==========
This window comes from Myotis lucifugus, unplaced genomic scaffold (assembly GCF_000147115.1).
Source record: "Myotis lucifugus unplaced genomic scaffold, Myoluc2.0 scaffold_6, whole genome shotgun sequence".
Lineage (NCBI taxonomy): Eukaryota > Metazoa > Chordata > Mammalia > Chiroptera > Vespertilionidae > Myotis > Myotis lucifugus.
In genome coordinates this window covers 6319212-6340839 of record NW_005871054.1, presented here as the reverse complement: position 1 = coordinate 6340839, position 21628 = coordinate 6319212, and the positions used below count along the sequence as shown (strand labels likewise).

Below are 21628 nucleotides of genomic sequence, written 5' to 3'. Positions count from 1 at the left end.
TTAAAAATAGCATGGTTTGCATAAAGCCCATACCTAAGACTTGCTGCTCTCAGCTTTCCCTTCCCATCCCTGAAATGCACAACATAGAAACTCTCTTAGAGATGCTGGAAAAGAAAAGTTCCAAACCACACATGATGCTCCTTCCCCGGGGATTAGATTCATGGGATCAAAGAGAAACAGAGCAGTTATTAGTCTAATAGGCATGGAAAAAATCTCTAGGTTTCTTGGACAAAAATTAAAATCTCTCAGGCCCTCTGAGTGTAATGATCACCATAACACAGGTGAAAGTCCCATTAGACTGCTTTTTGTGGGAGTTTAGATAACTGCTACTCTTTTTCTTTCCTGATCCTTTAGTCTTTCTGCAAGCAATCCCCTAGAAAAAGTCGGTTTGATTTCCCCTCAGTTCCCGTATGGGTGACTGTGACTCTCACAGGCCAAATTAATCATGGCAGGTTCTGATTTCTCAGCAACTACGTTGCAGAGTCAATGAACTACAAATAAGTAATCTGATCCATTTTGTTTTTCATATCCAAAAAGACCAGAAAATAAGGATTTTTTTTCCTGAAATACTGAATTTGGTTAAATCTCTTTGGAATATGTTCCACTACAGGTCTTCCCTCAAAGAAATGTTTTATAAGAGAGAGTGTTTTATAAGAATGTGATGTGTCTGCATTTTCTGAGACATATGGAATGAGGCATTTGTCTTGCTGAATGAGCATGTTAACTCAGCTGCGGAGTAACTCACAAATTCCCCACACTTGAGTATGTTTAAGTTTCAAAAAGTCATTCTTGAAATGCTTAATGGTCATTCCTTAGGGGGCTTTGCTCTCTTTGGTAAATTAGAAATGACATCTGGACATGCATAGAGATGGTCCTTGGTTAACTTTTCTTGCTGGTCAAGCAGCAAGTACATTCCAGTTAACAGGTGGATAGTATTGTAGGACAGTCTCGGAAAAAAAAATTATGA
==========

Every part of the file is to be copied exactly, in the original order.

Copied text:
This window comes from Myotis lucifugus, unplaced genomic scaffold (assembly GCF_000147115.1).
Source record: "Myotis lucifugus unplaced genomic scaffold, Myoluc2.0 scaffold_6, whole genome shotgun sequence".
Lineage (NCBI taxonomy): Eukaryota > Metazoa > Chordata > Mammalia > Chiroptera > Vespertilionidae > Myotis > Myotis lucifugus.
In genome coordinates this window covers 6319212-6340839 of record NW_005871054.1, presented here as the reverse complement: position 1 = coordinate 6340839, position 21628 = coordinate 6319212, and the positions used below count along the sequence as shown (strand labels likewise).

Below are 21628 nucleotides of genomic sequence, written 5' to 3'. Positions count from 1 at the left end.
TTAAAAATAGCATGGTTTGCATAAAGCCCATACCTAAGACTTGCTGCTCTCAGCTTTCCCTTCCCATCCCTGAAATGCACAACATAGAAACTCTCTTAGAGATGCTGGAAAAGAAAAGTTCCAAACCACACATGATGCTCCTTCCCCGGGGATTAGATTCATGGGATCAAAGAGAAACAGAGCAGTTATTAGTCTAATAGGCATGGAAAAAATCTCTAGGTTTCTTGGACAAAAATTAAAATCTCTCAGGCCCTCTGAGTGTAATGATCACCATAACACAGGTGAAAGTCCCATTAGACTGCTTTTTGTGGGAGTTTAGATAACTGCTACTCTTTTTCTTTCCTGATCCTTTAGTCTTTCTGCAAGCAATCCCCTAGAAAAAGTCGGTTTGATTTCCCCTCAGTTCCCGTATGGGTGACTGTGACTCTCACAGGCCAAATTAATCATGGCAGGTTCTGATTTCTCAGCAACTACGTTGCAGAGTCAATGAACTACAAATAAGTAATCTGATCCATTTTGTTTTTCATATCCAAAAAGACCAGAAAATAAGGATTTTTTTTCCTGAAATACTGAATTTGGTTAAATCTCTTTGGAATATGTTCCACTACAGGTCTTCCCTCAAAGAAATGTTTTATAAGAGAGAGTGTTTTATAAGAATGTGATGTGTCTGCATTTTCTGAGACATATGGAATGAGGCATTTGTCTTGCTGAATGAGCATGTTAACTCAGCTGCGGAGTAACTCACAAATTCCCCACACTTGAGTATGTTTAAGTTTCAAAAAGTCATTCTTGAAATGCTTAATGGTCATTCCTTAGGGGGCTTTGCTCTCTTTGGTAAATTAGAAATGACATCTGGACATGCATAGAGATGGTCCTTGGTTAACTTTTCTTGCTGGTCAAGCAGCAAGTACATTCCAGTTAACAGGTGGATAGTATTGTAGGACAGTCTCGGAAAAAAAAATTATGA